The crowd dance during a performance by the Amazing Drumming Monkeys. Click for more photos

National Folk Festival, Day 3

The crowd dance during a performance by the Amazing Drumming Monkeys. Photo: Jeffrey Chan

A weekend of clear skies and younger crowds at this year’s National Folk Festival has led organisers to predict a total crowd attendance close to the 55,000 record set in 2011.

Festival organiser Pam Merrigan said the four-day festival had been blessed with fine autumn weather and positive feedback from attendees regarding its renewed focus on indigenous music and contemporary folk.

“We’ve made a conscious effort to move towards a more contemporary engagement with folk to attract and engage younger crowds at the festival,” she said.

Ms Merrigan said this emerging style of folk music was represented by artists like Kate Fagan, Jordie Lane, the Alaska String Band, Darcy Welsh and Dubmarine.  

“These are the new voices of folk music and most of them are in their early 20s,” she said.

Ms Merrigan said the festival had also made a deliberate effort to strengthen the representation of indigenous artists at the festival.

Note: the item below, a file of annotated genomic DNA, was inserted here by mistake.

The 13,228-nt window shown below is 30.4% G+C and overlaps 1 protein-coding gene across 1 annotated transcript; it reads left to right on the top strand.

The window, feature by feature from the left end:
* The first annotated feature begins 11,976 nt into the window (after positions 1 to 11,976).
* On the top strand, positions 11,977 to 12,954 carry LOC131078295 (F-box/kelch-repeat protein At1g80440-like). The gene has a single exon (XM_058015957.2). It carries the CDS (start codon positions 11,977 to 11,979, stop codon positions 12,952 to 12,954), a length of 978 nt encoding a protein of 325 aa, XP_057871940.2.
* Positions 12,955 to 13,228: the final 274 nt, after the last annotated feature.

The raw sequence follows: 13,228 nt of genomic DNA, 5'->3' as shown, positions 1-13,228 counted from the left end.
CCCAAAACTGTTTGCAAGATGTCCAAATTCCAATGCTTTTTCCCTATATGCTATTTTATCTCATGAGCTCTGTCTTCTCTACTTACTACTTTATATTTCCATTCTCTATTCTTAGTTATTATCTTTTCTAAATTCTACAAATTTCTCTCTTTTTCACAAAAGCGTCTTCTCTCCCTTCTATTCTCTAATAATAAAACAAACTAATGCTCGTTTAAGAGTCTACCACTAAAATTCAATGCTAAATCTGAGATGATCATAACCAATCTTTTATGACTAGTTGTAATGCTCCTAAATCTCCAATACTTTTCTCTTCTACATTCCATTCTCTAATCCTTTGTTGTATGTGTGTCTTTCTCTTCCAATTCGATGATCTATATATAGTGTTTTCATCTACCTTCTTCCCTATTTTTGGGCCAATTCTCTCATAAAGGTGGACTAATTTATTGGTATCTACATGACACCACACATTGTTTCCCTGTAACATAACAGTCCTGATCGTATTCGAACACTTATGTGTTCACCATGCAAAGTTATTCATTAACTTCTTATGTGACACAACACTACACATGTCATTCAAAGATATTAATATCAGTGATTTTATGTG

“We’ve had a much bigger indigenous program this year as we strive to be a more representative festival," she said.

"Given that this is our first people’s culture, that’s very important to us.”

But despite the embrace of contemporary folk, Ms Merrigan said the appeal of the music remained the same as always.

“Folk music is not processed like the type of music that goes through the mill with producers,” she said.

“The music is closer to the people who are actually playing the instruments or those who composed the music in the first place.”

Ms Merrigan said performers like Archie Roach, one the most respected Aboriginal singer/songwriters, showed this focus. She also mentioned the nine-piece Queensland outfit Dubmarine, who sampled a mix of club, dancehall, reggae and drum and bass and rock music.

Crowds are still expected to make their way to Exhibition Park on Monday, with a farewell concert and a full schedule of events planned until 11pm.

Those under the age of 17 will be granted free entrance to the festival on Monday in an effort to appeal to families who wished to spend the public holiday together.

Ms Merrigan listed seeing Roach at the festival as her personal highlight but said each person would have his or her own take given the amount of entertainment on offer.

“Just being a part of the five-day village that we have created is a highlight in itself,” she said. “We’re getting to that point on Monday now where we realise that it’s all coming to an end.”

While the official crowd attendance is yet to be declared, Ms Merrigan said she expected the final figure to be between 52,000 and 54,000 people.